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Thu, Nov 29, 2018 9:41am

Gastroparesis Diet Guidelines

By Kanaaz Pereira, Connect Moderator, @kanaazpereira

Gastroparesis is a condition in which the stomach empties into the small intestine more slowly than it should. Diet and nutrition play a significant role for people who have gastroparesis; in fact, dietary changes are the first step in managing this condition. Madelynn Strong, clinical dietitian at Mayo Clinic, recommends some strategies and foods that may help speed up gastric emptying.

  • Eat small, frequent meals, and chew food thoroughly
  • Eat well-cooked fruits and vegetables rather than raw fruits and vegetables
  • Avoid fibrous fruits and vegetables, such as oranges and broccoli, which may cause bezoars
  • Choose mostly low-fat foods, but if you can tolerate them, add small servings of fatty foods to your diet
  • Try soups and pureed foods if liquids are easier for you to swallow
  • Avoid carbonated drinks, alcohol and smoking

Here are some tips to help you decide what foods to eat and what foods to avoid:

Starches

  • White bread and rolls and "light" whole-wheat bread without nuts or seeds
  • Plain or egg bagels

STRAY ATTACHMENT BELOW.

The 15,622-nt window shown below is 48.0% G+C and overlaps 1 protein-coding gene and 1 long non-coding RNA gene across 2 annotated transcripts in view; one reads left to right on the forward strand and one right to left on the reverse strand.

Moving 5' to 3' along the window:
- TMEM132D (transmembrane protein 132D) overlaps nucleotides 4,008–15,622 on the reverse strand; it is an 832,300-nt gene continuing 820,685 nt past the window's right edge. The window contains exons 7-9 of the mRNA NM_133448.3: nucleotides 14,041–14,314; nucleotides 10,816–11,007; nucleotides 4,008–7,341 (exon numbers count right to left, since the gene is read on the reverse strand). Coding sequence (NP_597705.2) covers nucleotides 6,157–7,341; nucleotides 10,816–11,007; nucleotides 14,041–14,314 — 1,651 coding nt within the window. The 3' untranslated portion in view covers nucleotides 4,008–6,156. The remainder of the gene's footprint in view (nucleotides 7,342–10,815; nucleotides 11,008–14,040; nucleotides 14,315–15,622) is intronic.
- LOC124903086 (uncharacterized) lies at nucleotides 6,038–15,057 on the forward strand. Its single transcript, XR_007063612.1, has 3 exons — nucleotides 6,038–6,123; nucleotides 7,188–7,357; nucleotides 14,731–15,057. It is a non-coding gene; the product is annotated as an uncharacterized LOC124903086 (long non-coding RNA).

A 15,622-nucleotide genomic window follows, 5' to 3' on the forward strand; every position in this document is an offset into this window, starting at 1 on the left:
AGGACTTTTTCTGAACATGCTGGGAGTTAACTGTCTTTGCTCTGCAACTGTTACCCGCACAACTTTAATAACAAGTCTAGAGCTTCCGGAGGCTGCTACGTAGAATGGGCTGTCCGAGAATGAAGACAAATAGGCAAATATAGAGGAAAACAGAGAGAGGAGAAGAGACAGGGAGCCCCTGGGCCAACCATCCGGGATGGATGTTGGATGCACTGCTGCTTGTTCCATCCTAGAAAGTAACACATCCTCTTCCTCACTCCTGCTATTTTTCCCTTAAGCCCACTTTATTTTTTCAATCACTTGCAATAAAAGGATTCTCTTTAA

• English muffins
  • Flour or corn tortillas
  • Pancakes
  • Puffed wheat and rice cereals
  • Cream of wheat or rice
  • White crackers
  • Potatoes, white or sweet (no skin)
  • Baked french fries
  • Rice
  • Pasta

Protein

  • Lean beef, veal and pork (not fried)
  • Chicken or turkey (no skin and not fried)
  • Crab, lobster, shrimp, clams, scallops, oysters
  • Tuna (packed in water)
  • Cottage cheese
  • Eggs
  • Tofu
  • Strained meat baby food

Fruits and vegetables

  • Baby food vegetables and fruits
  • Tomato sauce, paste, puree, juice
  • Carrots (cooked)
  • Beets (cooked)
  • Mushrooms (cooked)
  • Vegetable juice
  • Vegetable broth
  • Fruit juices and drinks
  • Applesauce
  • Bananas
  • Peaches and pears (canned)

Dairy

  • Milk, if tolerated
  • Yogurt (without fruit pieces)
  • Custard and pudding
  • Frozen yogurt

Meet other people talking about gastroparesis on Mayo Clinic Connect. Here are some discussions you might like to view–join the conversation, share experiences, ask questions, and discover your support network...

 

 

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